Mutational signature in colorectal cancer caused by genotoxic pks+ E. coli

Genomics England Research Consortium

Onderzoeksoutput: Bijdrage aan tijdschriftArtikelpeer review

573 Citaten (Scopus)

Samenvatting

Various species of the intestinal microbiota have been associated with the development of colorectal cancer1,2, but it has not been demonstrated that bacteria have a direct role in the occurrence of oncogenic mutations. Escherichia coli can carry the pathogenicity island pks, which encodes a set of enzymes that synthesize colibactin3. This compound is believed to alkylate DNA on adenine residues4,5 and induces double-strand breaks in cultured cells3. Here we expose human intestinal organoids to genotoxic pks+ E. coli by repeated luminal injection over five months. Whole-genome sequencing of clonal organoids before and after this exposure revealed a distinct mutational signature that was absent from organoids injected with isogenic pks-mutant bacteria. The same mutational signature was detected in a subset of 5,876 human cancer genomes from two independent cohorts, predominantly in colorectal cancer. Our study describes a distinct mutational signature in colorectal cancer and implies that the underlying mutational process results directly from past exposure to bacteria carrying the colibactin-producing pks pathogenicity island.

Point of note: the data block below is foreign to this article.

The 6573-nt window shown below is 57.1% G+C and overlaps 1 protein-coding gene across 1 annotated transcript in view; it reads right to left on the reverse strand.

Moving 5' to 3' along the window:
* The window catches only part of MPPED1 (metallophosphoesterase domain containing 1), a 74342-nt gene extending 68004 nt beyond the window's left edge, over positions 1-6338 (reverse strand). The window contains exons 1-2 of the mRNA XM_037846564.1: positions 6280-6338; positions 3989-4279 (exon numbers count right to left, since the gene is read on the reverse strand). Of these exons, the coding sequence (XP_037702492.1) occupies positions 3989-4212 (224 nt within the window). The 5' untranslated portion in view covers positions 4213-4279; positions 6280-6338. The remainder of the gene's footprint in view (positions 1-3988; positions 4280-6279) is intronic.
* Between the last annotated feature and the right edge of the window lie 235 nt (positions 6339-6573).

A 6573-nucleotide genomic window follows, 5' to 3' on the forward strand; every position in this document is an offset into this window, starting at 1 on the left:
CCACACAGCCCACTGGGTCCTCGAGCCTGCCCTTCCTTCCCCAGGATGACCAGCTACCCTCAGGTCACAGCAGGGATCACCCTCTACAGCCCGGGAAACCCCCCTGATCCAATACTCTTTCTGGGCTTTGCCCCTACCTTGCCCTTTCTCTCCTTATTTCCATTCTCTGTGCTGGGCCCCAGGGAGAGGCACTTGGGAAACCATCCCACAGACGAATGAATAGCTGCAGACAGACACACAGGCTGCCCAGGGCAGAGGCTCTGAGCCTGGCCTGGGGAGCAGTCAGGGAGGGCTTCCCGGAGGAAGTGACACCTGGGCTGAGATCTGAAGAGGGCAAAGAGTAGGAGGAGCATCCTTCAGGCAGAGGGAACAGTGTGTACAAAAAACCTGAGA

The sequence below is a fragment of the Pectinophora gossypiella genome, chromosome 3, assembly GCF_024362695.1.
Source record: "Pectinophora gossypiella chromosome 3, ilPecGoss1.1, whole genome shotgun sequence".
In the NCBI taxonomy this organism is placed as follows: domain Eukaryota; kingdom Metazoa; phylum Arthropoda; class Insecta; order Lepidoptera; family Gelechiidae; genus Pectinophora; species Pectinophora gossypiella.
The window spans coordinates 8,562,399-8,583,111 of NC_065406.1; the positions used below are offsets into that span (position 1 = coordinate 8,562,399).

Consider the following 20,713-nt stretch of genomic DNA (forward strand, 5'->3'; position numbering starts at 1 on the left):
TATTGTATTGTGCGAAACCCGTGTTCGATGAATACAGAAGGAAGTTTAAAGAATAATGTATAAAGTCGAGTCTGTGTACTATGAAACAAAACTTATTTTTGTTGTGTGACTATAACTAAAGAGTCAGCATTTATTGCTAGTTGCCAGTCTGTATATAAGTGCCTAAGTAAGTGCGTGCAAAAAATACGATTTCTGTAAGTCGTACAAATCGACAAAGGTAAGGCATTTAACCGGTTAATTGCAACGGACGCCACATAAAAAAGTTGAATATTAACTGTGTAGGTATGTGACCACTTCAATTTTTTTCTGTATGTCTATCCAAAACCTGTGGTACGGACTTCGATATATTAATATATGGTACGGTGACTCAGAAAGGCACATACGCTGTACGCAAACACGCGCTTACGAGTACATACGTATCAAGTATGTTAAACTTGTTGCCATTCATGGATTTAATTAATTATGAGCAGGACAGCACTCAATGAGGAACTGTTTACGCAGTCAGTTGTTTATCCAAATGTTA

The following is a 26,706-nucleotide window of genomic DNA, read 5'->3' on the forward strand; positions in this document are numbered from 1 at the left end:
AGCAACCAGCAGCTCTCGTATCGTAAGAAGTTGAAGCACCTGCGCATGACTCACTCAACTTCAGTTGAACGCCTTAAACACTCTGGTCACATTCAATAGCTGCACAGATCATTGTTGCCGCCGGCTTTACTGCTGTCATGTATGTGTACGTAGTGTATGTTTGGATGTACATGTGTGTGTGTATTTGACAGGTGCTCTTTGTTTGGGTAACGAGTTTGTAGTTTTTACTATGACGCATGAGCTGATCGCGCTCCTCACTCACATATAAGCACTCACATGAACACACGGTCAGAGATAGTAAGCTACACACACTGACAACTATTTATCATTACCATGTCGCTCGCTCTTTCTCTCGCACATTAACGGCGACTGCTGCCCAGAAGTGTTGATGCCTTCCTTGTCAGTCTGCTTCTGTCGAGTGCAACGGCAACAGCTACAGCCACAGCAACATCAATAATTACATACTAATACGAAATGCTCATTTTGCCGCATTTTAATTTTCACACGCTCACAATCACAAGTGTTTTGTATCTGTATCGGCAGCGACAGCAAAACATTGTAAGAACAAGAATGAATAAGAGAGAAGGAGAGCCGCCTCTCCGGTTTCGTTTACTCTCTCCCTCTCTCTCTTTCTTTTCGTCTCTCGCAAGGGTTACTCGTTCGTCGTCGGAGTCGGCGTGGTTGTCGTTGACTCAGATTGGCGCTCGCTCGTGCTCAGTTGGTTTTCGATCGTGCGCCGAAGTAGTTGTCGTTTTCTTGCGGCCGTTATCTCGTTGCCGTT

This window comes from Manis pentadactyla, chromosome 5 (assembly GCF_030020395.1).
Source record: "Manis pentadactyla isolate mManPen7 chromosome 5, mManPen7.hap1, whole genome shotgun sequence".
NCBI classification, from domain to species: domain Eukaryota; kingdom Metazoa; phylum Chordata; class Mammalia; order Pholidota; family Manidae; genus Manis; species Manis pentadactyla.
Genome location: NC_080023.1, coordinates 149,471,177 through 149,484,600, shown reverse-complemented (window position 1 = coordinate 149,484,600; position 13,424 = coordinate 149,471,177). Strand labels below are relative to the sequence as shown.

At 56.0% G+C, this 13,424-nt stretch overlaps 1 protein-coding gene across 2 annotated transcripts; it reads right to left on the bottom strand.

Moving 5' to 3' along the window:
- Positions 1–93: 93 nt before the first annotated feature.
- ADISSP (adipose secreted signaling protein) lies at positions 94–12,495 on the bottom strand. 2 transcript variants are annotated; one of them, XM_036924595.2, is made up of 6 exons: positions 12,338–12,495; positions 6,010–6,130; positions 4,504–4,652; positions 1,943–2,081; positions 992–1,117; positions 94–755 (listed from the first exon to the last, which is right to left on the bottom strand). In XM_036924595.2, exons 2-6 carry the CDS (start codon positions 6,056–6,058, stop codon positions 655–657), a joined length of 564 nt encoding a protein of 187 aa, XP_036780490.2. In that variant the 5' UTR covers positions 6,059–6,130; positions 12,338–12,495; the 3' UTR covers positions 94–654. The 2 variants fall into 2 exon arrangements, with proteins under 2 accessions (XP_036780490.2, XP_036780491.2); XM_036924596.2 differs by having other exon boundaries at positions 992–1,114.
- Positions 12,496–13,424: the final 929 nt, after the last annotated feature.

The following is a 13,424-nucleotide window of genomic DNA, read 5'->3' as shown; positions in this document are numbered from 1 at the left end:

Originele taal-2Engels
Pagina's (van-tot)269-273
Aantal pagina's5
TijdschriftNature
Volume580
Nummer van het tijdschrift7802
DOI's
StatusGepubliceerd - apr. 2020

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